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Demand On Child Protection Policies

28 July 2010 at 11:52 am
Staff Reporter
Three of Australia’s peak family welfare Not for Profit organisations are demanding that all Federal political parties urgently reveal their plans to fix Australia’s crisis in child abuse and neglect in the lead up to the Federal Election.

Staff Reporter | 28 July 2010 at 11:52 am


Demand On Child Protection Policies
28 July 2010 at 11:52 am

Three of Australia’s peak family welfare Not for Profit organisations – the Secretariat of National Aboriginal and Islander Child Care (SNAICC), the Child and Family Welfare Association of Australia (CAFWAA), and Families Australia – have demanded that all Federal political parties urgently inform the Australian public about their plans to fix Australia’s crisis in child abuse and neglect in the lead up to the election.

Speaking at the SNAICC National Conference in Alice Springs, the Chairs of the three organisations highlighted that there are concerns registered about the safety and wellbeing of some 300,000 children around Australia each year, and that the rate of child abuse and neglect substantiations continues to rise nationally.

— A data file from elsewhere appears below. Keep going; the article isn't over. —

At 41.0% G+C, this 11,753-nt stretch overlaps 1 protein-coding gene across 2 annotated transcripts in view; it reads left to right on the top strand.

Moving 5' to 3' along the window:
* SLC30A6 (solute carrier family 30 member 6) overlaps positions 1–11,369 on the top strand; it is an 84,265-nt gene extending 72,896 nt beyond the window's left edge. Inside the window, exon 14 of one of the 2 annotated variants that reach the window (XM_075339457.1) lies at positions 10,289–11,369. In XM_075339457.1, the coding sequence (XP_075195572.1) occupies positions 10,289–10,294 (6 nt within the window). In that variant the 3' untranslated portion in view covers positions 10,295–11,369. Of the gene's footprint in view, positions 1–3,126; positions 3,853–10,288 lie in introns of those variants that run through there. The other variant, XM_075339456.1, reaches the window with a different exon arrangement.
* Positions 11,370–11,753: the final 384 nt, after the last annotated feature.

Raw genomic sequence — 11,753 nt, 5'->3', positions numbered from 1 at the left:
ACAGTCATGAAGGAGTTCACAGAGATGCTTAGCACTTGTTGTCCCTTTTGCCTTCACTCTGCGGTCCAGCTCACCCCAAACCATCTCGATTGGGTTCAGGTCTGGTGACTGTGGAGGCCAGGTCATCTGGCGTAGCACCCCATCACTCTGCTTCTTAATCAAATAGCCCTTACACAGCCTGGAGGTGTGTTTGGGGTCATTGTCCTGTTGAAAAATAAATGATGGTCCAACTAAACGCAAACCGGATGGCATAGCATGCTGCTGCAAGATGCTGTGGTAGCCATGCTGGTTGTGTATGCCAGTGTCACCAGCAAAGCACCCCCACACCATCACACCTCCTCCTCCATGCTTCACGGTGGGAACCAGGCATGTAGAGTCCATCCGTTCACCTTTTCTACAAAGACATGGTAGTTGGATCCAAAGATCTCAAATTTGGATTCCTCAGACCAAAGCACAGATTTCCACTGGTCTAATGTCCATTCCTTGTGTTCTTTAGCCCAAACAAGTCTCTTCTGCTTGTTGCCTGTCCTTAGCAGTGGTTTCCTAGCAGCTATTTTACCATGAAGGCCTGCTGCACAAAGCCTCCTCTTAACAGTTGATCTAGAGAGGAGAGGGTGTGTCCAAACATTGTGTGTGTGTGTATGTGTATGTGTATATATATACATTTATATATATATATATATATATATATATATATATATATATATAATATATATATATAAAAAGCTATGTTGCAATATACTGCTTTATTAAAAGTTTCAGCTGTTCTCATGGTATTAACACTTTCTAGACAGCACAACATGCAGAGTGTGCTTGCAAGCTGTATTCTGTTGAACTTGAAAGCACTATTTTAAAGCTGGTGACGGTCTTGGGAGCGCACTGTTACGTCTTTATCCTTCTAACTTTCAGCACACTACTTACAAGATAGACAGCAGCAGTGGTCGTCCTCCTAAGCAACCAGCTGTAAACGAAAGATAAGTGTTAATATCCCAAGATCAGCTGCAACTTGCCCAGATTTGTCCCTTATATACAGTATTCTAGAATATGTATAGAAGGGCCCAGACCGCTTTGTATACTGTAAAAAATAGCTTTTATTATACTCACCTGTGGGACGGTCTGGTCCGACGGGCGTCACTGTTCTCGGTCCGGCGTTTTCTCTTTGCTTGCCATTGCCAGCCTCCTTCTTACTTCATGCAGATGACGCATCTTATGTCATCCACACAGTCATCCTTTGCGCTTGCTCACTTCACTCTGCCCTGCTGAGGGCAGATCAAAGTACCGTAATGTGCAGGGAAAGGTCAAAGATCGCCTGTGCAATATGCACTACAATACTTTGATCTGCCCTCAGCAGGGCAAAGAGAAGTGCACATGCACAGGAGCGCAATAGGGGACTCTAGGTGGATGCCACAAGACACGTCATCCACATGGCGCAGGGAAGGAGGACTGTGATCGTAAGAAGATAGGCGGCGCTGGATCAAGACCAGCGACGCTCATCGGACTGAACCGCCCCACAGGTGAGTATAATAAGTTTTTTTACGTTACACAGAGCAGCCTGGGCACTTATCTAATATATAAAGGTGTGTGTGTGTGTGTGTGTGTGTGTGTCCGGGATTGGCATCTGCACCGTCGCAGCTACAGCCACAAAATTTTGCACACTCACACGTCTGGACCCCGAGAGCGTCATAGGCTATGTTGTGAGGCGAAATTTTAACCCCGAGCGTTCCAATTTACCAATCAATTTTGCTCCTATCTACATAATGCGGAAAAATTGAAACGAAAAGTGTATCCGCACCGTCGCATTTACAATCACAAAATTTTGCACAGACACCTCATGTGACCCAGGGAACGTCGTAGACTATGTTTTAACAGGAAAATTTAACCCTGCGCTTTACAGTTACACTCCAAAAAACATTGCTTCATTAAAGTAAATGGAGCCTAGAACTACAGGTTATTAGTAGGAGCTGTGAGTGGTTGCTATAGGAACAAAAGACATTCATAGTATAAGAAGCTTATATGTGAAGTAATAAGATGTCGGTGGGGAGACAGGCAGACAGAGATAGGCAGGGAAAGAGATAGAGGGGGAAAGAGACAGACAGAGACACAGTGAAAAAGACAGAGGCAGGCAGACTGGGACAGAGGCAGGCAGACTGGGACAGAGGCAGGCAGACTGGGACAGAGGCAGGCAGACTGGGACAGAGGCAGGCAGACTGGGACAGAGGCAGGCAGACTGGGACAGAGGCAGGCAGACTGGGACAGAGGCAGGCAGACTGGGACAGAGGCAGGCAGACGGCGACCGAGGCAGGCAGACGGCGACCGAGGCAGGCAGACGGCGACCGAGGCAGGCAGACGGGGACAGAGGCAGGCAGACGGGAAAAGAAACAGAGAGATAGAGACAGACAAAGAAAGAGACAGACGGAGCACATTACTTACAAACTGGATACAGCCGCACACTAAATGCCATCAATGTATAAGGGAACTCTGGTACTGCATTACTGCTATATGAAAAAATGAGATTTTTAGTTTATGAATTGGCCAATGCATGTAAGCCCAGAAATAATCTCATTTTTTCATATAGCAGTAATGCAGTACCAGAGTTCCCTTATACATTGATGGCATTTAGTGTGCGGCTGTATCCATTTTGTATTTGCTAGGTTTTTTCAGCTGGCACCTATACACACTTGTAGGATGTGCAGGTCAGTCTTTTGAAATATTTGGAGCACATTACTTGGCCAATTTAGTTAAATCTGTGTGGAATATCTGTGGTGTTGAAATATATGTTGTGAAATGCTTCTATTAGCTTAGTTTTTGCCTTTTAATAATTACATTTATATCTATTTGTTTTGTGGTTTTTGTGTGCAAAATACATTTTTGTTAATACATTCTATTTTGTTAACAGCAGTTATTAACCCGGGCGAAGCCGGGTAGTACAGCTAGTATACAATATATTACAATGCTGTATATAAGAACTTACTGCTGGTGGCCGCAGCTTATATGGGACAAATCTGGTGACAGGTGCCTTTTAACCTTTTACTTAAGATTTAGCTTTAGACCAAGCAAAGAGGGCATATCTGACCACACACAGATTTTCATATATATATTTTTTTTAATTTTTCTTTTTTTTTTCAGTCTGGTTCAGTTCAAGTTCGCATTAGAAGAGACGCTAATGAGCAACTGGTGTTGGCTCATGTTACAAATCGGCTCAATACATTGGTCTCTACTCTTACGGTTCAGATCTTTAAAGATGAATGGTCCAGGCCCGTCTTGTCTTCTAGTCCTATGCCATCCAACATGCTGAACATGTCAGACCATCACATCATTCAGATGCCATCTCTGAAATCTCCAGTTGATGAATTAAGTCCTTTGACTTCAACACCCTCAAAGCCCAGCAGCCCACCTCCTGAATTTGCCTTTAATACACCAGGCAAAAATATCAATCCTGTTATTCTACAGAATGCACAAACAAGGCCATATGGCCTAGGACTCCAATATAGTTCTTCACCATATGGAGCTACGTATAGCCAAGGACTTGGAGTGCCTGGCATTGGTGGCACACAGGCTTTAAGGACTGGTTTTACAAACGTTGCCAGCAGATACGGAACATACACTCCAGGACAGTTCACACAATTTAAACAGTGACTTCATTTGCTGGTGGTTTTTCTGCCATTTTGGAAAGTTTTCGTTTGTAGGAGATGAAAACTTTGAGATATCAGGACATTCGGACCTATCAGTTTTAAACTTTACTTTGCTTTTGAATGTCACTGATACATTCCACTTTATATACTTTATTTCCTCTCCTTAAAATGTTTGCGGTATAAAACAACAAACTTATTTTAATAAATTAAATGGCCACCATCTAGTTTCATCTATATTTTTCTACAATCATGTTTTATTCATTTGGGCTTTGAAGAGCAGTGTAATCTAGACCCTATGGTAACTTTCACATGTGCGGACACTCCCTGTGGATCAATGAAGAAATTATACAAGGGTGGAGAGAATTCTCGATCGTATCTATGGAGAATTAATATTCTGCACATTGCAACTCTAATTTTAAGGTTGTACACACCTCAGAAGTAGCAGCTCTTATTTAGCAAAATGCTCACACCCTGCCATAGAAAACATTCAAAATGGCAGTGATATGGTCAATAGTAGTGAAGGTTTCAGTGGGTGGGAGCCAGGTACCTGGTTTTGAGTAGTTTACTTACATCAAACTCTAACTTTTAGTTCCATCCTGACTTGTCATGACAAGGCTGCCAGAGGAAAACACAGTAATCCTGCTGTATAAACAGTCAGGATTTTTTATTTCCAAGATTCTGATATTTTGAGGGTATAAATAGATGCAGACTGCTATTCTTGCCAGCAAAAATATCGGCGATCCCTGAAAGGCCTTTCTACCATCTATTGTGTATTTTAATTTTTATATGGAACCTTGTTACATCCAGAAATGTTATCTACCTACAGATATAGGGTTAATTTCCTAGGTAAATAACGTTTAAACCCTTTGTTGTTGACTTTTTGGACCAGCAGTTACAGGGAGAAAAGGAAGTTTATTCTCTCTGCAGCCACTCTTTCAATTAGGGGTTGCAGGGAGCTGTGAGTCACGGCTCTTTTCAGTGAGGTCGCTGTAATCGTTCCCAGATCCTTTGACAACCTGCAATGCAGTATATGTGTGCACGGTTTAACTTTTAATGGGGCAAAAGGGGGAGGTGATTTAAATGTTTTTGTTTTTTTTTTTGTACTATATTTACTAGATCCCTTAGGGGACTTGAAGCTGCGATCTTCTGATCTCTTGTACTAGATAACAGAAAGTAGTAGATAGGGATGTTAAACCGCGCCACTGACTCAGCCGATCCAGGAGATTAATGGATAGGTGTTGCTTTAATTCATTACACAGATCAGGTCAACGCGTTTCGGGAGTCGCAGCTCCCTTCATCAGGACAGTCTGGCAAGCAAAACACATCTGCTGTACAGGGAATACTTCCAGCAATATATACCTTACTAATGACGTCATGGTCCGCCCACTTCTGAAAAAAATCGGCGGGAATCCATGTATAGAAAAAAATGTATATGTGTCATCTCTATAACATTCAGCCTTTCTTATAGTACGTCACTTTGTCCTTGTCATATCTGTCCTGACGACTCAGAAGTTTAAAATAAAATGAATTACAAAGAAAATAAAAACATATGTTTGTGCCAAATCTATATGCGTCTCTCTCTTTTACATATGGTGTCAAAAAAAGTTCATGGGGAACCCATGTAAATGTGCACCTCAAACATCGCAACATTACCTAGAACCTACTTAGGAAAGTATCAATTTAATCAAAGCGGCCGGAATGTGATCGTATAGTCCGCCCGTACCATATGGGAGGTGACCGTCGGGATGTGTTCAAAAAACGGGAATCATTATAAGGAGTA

They say Aboriginal and Torres Strait Islander children, in particular, are dramatically over-represented in the child protection system.

According to the peak organisations, while some welcome Federal Government attention has focused on the problem through the National Framework for Protecting Australia’s Children, progress has been slow in making substantive advances to address the longer-term causes and the current alarming rates of child abuse and neglect.

They say the quantum of funds devoted to the Framework’s implementation is woefully inadequate and there is a need for systemic change rather than the stigmatisation of individual families.

SNAICC, CAFWAA and Families Australia call on Federal political parties to announce their plans to solve the crisis for the sake of children and families including the announcement of an Office for Children and Young People and a National Aboriginal Child Safety Commissioner.


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One comment

  • Happy Happy says:

    The resources necessary to provide adequately responding child welfare state agencies cannot materialize out of thin air, nor can these services run on the smell of the proverbail “oily rag”.
    Taxation is the mechanism in society to pay for these services.
    Lower taxation equates less services, and poorly run agencies.
    It is time all Australians take responsibility for the appalling condition of every state child protection agency across Australia. We either pay for it, or ‘tut tut’ while we shrug and inwardly assume that it has nothing to do with “me”.
    One thing is for sure, abused children do not easily grow up into functional adults, so the rest of society is eventually affected.
    God help us if Australia ends up again with another decade of right wing, conservative political governments that believe that the mark of good government is lower taxes. It will to the benefit of those who are in the position to desire the protection of their ‘hard earned super profits’, but ultimately, it just politics of greed at the expense of the most vulnerable.

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